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Eur Respir J. 1998 Aug;12(2):395-9.

Cigarette smoke inhalation and lung damage in smoking volunteers.

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School of Clinical Medical Sciences, University of Newcastle upon Tyne, UK.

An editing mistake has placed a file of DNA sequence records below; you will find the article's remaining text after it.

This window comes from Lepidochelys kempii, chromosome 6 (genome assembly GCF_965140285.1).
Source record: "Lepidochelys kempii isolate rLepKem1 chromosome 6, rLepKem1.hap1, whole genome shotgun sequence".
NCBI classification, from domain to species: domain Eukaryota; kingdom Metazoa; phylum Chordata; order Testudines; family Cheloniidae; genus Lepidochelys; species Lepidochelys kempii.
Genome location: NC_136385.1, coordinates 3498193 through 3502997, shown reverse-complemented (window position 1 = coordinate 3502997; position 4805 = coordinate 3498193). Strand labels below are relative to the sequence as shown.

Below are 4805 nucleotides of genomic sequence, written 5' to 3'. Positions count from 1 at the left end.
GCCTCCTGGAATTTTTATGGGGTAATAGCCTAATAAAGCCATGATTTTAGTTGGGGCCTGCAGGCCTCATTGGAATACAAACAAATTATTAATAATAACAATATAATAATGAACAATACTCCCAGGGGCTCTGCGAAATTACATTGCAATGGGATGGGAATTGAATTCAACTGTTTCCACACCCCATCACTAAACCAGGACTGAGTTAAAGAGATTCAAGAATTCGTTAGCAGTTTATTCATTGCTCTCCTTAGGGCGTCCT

Cigarette smoking is the dominant risk factor for chronic obstructive pulmonary disease (COPD) but only 10-15% of smokers develop the condition. Risk does not relate closely to cumulative cigarette consumption, perhaps because smokers vary in the degree and depth of smoke inhalation. This study examined the role of smoke inhalation in the development of COPD. Eighty current smokers and 20 lifetime nonsmoking volunteers (aged 35-65 yrs) were recruited. Lung function variables were measured and high-resolution computed tomography (HRCT) scans performed. Smoke inhalation was assessed by CO boost (the increment of expired carbon monoxide 5 min after smoking a cigarette) and serum cotinine. Mean CO boost was 6.3 parts per million (ppm) in smokers with low CO transfer coefficients (KCO) and 2.9 ppm in those with normal KCO (p=0.006); 7.2 ppm in smokers with both HRCT-defined emphysema and a low KCO and 2.6 ppm in those with neither abnormality (p=0.002); 4.5 ppm in smokers with HRCT-defined emphysema alone and 2.8 ppm in those without (p=0.08). Mean serum cotinine was 328 ng x mL(-1) in smokers with chronic productive cough and 243 ng x mL(-1) in those without (p=0.005). Lifetime nonsmokers had normal HRCT scans, lung function and serum cotinine. Emphysema is associated with high alveolar smoke exposure as measured by CO boost. Productive coughing is associated with high nicotine uptake, probably from airway smoke particle deposition.

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